Thursday, 19 June 2014

BBCh Nandi Epic Road Race

I bet you're wondering where I've been for the past three months, ey!
What's that? 
...You didn't notice?

Ah. This is awkward.

Well, after the previous BBCh road race, it was back to the drawing boards to tweak my training. Gladly that worked out and I secured the runner up position at the MVS Coimbatore crit in April. Following which I competed in the BBCh twilight crit in May. Boy, is the crit fever in India spreading! 

(All smiles!)

                  The month of June brought along my two and half month long summer vacations (yes, you read that right!) and also the Biggest and toughest race to take place in South India - The "Bangalore Bicycle Championships Epic Nandi road race". The Nandi hill, at 7.3km long and an average gradient of 5.7%, is a regular pilgrimage for many Bangalore cyclists and the annual race finishing at its summit provides for some of the best races in this part of the subcontinent. This year, with a distance of 100km and plenty of crosswinds, it proved to be a firecracker!

             As I lined along with 117 other riders at the start line, I looked around to check out the field. We had 6 from Team Trek Firefox Racing, 7 from Specialized-Kynkyny Cycling team, 12 from Team Lifeycle Racing, 3 from Team Globeracers, 6 from Trek Firefox juniors and several others including from Team Spectrum and team Procycle.

              We had studied the race route and the wind conditions the previous night and assigned roles for each rider in the team. Because of my lightweight physique, I was to be protected till the base of the climb. 
               With the wind coming in alternately from 7 o' clock and 9 o' clock, we knew that it would be tough to breakaway till the round about at the 42km point. So we assigned 3 of our riders - Vishwanath, Surender and Parikshith to ride tempo at the front and slowly but surely chase back any attempts at breakaways. As expected, a couple of riders from team specialized kynkyny took turns to attack and form breakaways. They were quickly shut down by the awesome threesome from our team at the front. The first 35kms were pretty uneventful with attacks being launched and subsequently being reeled back in.

(The first 35kms)

     2.5kms later, one of the race volunteers directed the peloton to move to the right to avoid road furniture, but due to a miscommunication, riders thought this was the roundabout and in action reduced the race distance to 92kms! As we had expected, two of the strongest riders from Team specialized-kynkyny launched an attack to take advantage of the cross/hind winds. Fortunately, our team captain Jetharam "Sher" Gat shut it down in time.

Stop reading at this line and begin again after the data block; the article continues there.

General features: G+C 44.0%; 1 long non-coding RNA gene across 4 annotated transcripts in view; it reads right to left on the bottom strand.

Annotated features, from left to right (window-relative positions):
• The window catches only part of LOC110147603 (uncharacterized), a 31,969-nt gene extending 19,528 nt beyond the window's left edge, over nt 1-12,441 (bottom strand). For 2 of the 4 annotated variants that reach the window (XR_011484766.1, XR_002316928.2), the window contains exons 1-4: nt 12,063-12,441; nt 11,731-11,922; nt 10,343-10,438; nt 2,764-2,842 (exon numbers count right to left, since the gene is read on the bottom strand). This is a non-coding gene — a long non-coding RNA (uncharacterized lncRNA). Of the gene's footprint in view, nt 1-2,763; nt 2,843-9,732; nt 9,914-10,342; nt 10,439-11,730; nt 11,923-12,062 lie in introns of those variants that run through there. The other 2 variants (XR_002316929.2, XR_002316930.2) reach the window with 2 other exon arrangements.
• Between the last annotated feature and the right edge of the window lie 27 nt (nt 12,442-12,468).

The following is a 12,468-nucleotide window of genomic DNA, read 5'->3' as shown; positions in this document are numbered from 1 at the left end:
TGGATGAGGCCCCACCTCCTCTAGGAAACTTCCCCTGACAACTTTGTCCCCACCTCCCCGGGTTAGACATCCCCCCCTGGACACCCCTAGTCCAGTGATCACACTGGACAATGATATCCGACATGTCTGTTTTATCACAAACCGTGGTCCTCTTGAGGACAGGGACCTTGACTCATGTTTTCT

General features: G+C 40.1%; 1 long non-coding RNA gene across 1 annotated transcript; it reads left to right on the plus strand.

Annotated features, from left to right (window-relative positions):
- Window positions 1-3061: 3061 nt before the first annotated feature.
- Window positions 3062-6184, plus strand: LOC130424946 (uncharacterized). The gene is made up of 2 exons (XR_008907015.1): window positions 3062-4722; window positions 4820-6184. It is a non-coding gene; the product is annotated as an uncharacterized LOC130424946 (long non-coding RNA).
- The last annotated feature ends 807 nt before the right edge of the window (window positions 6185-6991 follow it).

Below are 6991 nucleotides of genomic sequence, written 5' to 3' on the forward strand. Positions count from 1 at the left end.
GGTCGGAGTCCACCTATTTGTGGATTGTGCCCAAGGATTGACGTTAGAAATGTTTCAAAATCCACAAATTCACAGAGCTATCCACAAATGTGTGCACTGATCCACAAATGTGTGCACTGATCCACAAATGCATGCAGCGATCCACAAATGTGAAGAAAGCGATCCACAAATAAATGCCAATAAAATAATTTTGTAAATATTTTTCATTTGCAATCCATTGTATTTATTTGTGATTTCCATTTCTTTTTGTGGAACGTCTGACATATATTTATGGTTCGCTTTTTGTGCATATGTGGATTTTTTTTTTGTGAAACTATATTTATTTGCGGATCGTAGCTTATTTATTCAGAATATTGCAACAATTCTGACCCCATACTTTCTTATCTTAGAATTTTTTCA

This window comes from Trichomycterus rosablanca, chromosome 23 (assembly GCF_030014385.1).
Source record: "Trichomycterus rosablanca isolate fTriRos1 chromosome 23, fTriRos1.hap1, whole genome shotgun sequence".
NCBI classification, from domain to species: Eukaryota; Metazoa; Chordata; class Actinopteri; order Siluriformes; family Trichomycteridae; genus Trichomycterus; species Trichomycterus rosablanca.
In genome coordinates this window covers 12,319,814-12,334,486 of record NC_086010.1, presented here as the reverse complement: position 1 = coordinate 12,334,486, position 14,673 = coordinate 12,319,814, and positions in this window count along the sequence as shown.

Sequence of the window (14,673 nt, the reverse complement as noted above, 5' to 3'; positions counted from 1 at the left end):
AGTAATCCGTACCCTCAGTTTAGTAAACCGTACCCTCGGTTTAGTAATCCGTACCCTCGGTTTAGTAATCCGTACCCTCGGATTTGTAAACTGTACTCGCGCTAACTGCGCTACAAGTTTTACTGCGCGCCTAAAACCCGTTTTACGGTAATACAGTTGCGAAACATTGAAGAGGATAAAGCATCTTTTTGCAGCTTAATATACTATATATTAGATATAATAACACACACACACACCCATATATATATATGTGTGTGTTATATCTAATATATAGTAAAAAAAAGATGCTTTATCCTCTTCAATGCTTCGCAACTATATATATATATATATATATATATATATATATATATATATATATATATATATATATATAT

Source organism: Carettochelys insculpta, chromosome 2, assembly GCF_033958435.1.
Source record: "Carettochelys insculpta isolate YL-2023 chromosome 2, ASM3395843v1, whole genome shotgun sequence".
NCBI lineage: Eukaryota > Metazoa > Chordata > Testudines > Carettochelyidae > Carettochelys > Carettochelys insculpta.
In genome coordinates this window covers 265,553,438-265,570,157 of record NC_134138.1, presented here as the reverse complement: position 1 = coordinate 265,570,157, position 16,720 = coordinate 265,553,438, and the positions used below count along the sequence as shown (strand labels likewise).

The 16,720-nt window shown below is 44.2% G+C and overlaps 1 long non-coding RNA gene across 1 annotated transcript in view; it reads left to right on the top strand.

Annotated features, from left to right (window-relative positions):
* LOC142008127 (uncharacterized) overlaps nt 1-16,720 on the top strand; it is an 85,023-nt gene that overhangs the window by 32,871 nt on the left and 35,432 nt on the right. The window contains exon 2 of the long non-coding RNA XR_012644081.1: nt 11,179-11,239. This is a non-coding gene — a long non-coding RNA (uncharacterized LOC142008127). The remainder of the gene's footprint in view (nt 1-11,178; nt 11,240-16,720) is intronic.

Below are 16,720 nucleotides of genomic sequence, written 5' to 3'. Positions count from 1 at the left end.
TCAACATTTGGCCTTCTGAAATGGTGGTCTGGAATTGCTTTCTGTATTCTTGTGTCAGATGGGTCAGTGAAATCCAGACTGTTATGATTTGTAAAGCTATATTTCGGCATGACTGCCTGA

With strong winds blowing in from 2 o' clock, the peloton was in a volatile condition. Ten minutes later Lokesh from specialized-kynkyny launched an attack and was followed by a rider from team Globeracers. I went to the front of the bunch to inform Vishwanath to begin chasing. When I settled on his wheel, he began to chase...a bit too fast! Moments later I found myself off the front of the peloton which was now spread out, which meant they were not chasing! While we were stuck in the "No man's land" a rider from specialized-kynkyny bridged across to us and took upon the role of the ticket collector. Eventually we were caught at which moment, Naveen, the strongest rider from specialized-kynkyny launched a counter and bridged across to the two escapees up front.
Unfortunately, our guys were napping at this time and it took a bit of yelling to get them organize a chase. When we did get around to form a chase group, we had blown the lid off the peloton, resulting in a beautiful spectacle of bike races - Echelons!

(Cool to look at! Pain in the derriere to be stuck in one)

                  Soon, we had lost Vishwanath who had cooked himself and Surender who had a nasty crash into the barriers. With Parikshith alone at the front, the gap to the breakaway was increasing slowly but surely. To add salt to the bruise, at this point one of the riders from team globeracers took advantage of the draft from a lorry and bridged across the gap.
I asked Jetharam to begin chasing, so that Mudit and I could save for the climb. Jetharam being the locomotive he is, went to the front and dropped the hammer soon bringing down the gap to 20 seconds. I was on the left side of the 20 odd bunch, inches from the sidewalk, elbows spread out and praying not to get a flat tyre.

                 With 10 kilometers to the turn off from the highway on to narrower roads wherein there would be minimal winds, I and Mudit reluctantly began to take turns at the front and we finally managed to catch the break 5km from the turn off. Instantly there was a counter attack, but he had managed to get on the draft of a lorry! With the adrenaline from the previous effort still gushing in my veins, I yelled "YUCK FOU!!"  and chased him to exchange a word or to.

(No, nothing of this sort took place!)
            As we turned into the turn off the highways, the pace slowed as everyone opted to save their legs for the climb 14km ahead. Phew! There was an attack from a specialized-kynkyny, realizing that he was a sprinter and was not much of threat, me and my teammates did not take up the burden of chasing him, rather we chose to refill our bidons and munch on some delicious rice cakes.

           When the climb did begin, Naveen and Loki went up front to ride tempo consequently dropping several riders. Just 2km into the climb, the front bunch was thinned out to 6 riders - Me and Mudit representing Team Trek Firefox Racing, Naveen and Loki from Specialized-kynkyny, Michael Lehnig from Team Lifecycle Racing and Enaut Gonzalez Ruiz. With 3km to go, I decided to launch a false attack to put pressure on the others. Unfortunately I mistimed it, and when an unexpected counter went up the road, I froze for a few moments realizing that I had just lost the race. Eventually I gathered composure and caught up with Mudit and rode alone for the last 1.5kms finishing 5th overall a minute and a half behind the winner and 4th in cat1.
All in all a pleasant day of racing, wherein I learnt a lot in 3 hours 2hours 43mins 55.7secs.

The podium

Saturday, 22 March 2014

BBCh 100km Road race


I competed in the first road race of the Bangalore Bicycle Championships (BBCh) last sunday (16th march)  and its easy to describe the race in short - Surfing the bunch, Breaking away, Suffering..